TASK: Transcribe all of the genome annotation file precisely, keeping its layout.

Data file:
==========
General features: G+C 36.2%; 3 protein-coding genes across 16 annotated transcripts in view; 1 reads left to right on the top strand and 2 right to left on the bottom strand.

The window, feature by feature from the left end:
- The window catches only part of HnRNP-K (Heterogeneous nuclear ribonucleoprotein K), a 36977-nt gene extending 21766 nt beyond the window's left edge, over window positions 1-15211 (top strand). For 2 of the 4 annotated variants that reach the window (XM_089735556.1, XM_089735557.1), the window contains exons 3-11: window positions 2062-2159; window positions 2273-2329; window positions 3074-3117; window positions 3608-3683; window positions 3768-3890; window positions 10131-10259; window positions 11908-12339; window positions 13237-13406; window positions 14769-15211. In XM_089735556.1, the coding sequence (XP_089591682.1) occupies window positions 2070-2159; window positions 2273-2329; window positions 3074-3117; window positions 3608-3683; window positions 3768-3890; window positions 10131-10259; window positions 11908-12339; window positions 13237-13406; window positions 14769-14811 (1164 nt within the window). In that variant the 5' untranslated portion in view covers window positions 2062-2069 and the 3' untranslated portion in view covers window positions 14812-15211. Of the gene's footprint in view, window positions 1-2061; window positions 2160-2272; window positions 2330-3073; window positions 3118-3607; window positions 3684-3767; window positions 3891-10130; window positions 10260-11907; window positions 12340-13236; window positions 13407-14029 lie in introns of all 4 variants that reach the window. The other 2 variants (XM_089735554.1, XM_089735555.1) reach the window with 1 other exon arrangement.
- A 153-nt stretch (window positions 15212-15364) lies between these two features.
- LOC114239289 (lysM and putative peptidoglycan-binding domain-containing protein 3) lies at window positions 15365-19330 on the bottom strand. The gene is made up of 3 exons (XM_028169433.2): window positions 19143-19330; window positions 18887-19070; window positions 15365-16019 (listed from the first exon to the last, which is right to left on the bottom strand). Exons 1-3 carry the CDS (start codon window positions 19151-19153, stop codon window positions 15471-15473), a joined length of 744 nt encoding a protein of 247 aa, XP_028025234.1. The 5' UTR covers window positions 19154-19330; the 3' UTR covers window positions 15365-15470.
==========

General features: G+C 36.2%; 3 protein-coding genes across 16 annotated transcripts in view; 1 reads left to right on the top strand and 2 right to left on the bottom strand.

The window, feature by feature from the left end:
- The window catches only part of HnRNP-K (Heterogeneous nuclear ribonucleoprotein K), a 36977-nt gene extending 21766 nt beyond the window's left edge, over window positions 1-15211 (top strand). For 2 of the 4 annotated variants that reach the window (XM_089735556.1, XM_089735557.1), the window contains exons 3-11: window positions 2062-2159; window positions 2273-2329; window positions 3074-3117; window positions 3608-3683; window positions 3768-3890; window positions 10131-10259; window positions 11908-12339; window positions 13237-13406; window positions 14769-15211. In XM_089735556.1, the coding sequence (XP_089591682.1) occupies window positions 2070-2159; window positions 2273-2329; window positions 3074-3117; window positions 3608-3683; window positions 3768-3890; window positions 10131-10259; window positions 11908-12339; window positions 13237-13406; window positions 14769-14811 (1164 nt within the window). In that variant the 5' untranslated portion in view covers window positions 2062-2069 and the 3' untranslated portion in view covers window positions 14812-15211. Of the gene's footprint in view, window positions 1-2061; window positions 2160-2272; window positions 2330-3073; window positions 3118-3607; window positions 3684-3767; window positions 3891-10130; window positions 10260-11907; window positions 12340-13236; window positions 13407-14029 lie in introns of all 4 variants that reach the window. The other 2 variants (XM_089735554.1, XM_089735555.1) reach the window with 1 other exon arrangement.
- A 153-nt stretch (window positions 15212-15364) lies between these two features.
- LOC114239289 (lysM and putative peptidoglycan-binding domain-containing protein 3) lies at window positions 15365-19330 on the bottom strand. The gene is made up of 3 exons (XM_028169433.2): window positions 19143-19330; window positions 18887-19070; window positions 15365-16019 (listed from the first exon to the last, which is right to left on the bottom strand). Exons 1-3 carry the CDS (start codon window positions 19151-19153, stop codon window positions 15471-15473), a joined length of 744 nt encoding a protein of 247 aa, XP_028025234.1. The 5' UTR covers window positions 19154-19330; the 3' UTR covers window positions 15365-15470.